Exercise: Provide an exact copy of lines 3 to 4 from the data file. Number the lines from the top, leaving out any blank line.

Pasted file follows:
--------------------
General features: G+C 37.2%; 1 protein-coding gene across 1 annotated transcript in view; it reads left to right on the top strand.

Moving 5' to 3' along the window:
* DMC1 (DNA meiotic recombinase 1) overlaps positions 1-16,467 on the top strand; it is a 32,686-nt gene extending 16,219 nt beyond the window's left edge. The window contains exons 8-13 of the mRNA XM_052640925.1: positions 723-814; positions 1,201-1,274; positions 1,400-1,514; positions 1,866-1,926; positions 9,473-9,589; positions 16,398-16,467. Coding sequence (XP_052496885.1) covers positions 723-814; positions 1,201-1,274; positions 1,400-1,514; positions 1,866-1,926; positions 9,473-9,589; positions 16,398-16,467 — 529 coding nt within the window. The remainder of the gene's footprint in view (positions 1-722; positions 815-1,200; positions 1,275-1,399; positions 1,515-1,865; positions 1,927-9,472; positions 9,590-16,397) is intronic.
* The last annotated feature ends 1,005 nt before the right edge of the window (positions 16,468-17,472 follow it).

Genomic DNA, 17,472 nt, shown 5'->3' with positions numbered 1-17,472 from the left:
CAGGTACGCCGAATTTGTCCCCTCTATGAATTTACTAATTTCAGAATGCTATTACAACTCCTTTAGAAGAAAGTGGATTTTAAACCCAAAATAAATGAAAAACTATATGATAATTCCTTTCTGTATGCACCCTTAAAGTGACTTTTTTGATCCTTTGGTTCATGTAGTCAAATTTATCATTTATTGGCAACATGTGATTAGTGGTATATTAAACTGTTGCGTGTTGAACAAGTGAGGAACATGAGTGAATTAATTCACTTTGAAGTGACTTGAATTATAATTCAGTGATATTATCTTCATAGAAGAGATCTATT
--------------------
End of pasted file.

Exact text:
* DMC1 (DNA meiotic recombinase 1) overlaps positions 1-16,467 on the top strand; it is a 32,686-nt gene extending 16,219 nt beyond the window's left edge. The window contains exons 8-13 of the mRNA XM_052640925.1: positions 723-814; positions 1,201-1,274; positions 1,400-1,514; positions 1,866-1,926; positions 9,473-9,589; positions 16,398-16,467. Coding sequence (XP_052496885.1) covers positions 723-814; positions 1,201-1,274; positions 1,400-1,514; positions 1,866-1,926; positions 9,473-9,589; positions 16,398-16,467 — 529 coding nt within the window. The remainder of the gene's footprint in view (positions 1-722; positions 815-1,200; positions 1,275-1,399; positions 1,515-1,865; positions 1,927-9,472; positions 9,590-16,397) is intronic.
* The last annotated feature ends 1,005 nt before the right edge of the window (positions 16,468-17,472 follow it).